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There has been a settlement in Newbury since the Saxon period. Originally the Saxon settlement was known as Ulvritone, before later being called New Burgh. Over time this then became Newbury.

In the Middle Ages the main industry in Newbury (RG14) was making wool. There was also some leather tanning in Newbury.

In the late 15th Century Newbury was known for manufacturing cloth and was highly regarded on the continent. However, by the 17th Century this trade had declined.

During the 18th and 19th Centuries, Newbury benefited from the growing popularity of Bath. Newbury was roughly halfway between London and Bath and therefore was a good stopping point for travellers making the two day journey. As a result, Newbury became an important coaching centre and had several inns, alongside the theatres and horse racing to entertain the travellers.

The 18th Century also saw a growth of several new industries in the town. These including clock making, malting, brick making and tanning leather.

With the opening of the railway in the 19th Century, the coaching trade declined. However, the town continued to expand.

For most of the 20th Century Newbury’s had a large engineering industry. However, by the later part of the century the more traditional engineering industries were replaced by technology companies.

Corn Exchange, Newbury
Corn Exchange, Newbury. Source.

Corn Exchange

The Corn Exchange building in Newbury originally opened for trade in June 1862. The building was designed by Reading architect, J.S. Dodd.

It was originally used for corn trading, with merchants and farmers buying or selling corn in the large open hall. The building also hosted an important wool market, which was held annually, and was utilised by the townspeople to celebrate Royal occasions.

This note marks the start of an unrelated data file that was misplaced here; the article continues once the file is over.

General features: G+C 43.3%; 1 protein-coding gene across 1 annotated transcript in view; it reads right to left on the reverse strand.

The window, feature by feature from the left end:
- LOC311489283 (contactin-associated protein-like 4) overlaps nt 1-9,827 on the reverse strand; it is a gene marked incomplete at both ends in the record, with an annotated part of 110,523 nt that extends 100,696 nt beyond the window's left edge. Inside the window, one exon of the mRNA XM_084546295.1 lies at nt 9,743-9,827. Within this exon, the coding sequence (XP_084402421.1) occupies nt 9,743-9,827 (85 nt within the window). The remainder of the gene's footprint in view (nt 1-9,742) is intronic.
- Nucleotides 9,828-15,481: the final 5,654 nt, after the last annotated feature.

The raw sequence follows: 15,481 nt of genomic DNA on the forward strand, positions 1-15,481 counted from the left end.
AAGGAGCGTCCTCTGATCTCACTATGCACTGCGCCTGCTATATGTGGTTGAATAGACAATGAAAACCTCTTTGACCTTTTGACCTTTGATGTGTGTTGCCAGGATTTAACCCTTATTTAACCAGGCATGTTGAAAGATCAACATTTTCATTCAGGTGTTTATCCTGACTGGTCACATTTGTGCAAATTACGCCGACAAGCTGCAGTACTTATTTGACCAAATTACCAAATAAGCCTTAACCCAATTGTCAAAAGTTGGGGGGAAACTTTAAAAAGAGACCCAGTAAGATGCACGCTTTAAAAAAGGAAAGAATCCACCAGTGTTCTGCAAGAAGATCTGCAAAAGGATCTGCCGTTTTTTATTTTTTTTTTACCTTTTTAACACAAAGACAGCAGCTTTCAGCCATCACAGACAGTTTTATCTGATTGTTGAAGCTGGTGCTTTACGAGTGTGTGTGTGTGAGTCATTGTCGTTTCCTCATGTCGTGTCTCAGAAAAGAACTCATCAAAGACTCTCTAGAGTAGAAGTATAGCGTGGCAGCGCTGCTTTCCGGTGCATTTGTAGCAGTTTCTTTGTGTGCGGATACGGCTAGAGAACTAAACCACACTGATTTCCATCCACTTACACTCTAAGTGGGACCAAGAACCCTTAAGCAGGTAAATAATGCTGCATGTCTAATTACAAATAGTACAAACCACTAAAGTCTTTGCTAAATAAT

However, with the decline of the corn industry in the 20th Century the venue became used for public meetings and as a community venue, hosting dances, discos, a roller skating rink and amateur shows.

In the early 1990s the building underwent an extensive £3.5 million refurbishment project before re-opening as an arts centre in 1993.

The Corn Exchange, which is now a Grade II listed building, has unusual, bespoke windows at the front of the building, with arched fanlights above two arched windows.

Old Cloth Hall
Old Cloth Hall, Newbury. Source.

Old Cloth Hall / West Berkshire Museum

West Berkshire Museum is housed in the Old Cloth Hall. The property is a Jacobean, three storeyed building which was built by a local carpenter, Richard Emes, in 1628.

The building originally housed all aspects of the cloth production, before becoming a hospital towards the end of the century. In 1706 the Old Cloth Hall was adapted to become a boys’ school.

In 1880 there was plans to demolish the building. However, these plans never materialised and after a restoration project, the old Cloth Hall opened as the Newbury Borough Museum in 1904. This later became the West Berkshire Museum in 1998.

The museum, which is now Grade I listed, underwent further extensive refurbishment between 2010 and 2014 to update its exhibition areas and visitor facilities.

Shaw House
Shaw House, Newbury. Source.

Shaw House

Shaw House was built in 1581 by Thomas Dolman II to demonstrate the family’s wealth, which had been made from the growing cloth industry. The house stayed in the family until 1720 when it was sold to the Duke of Chandos.

When originally built, Shaw House was one of the earliest houses to have completely symmetrical façade with the windows giving no hints to the interior layout of the property.

The property has been refurbished and altered several times over its history, including a suite of rooms which are believed to have been created for Queen Anne’s visit to the property in 1703.

The property was sold to the Andrews family in 1751 and was owned by their family, and their extended relatives, before being sold to their neighbour, the Hon Mrs. Kathleen Farquhar, in August 1905.

When the Second World War started, Shaw House was requisitioned for the army to use as a military training area. In February 1943, the building then became a temporary school following the bombing of the Senior Council Schools in Newbury.

In 1949 the building was purchased from the Farquhar family by Berkshire County Council to continue its use as a school. Shaw House continued to be used as a school until 1985.

In 2003 Shaw House, which is now Grade I listed, underwent major restoration work before opening to the public in 2006.

Timber Windows in Newbury (RG14)

Today timber sash windows and casement windows can be spotted on several buildings across Newbury and the surrounding areas in West Berkshire.

To help preserve the heritage of the town, Newbury is home to over 200 listed buildings and multiple conservation areas.

Do your timber windows or timber doors need replacing or repairing? Contact The Sash Window Workshop for a free site survey and quotation on: 01344 868 668.

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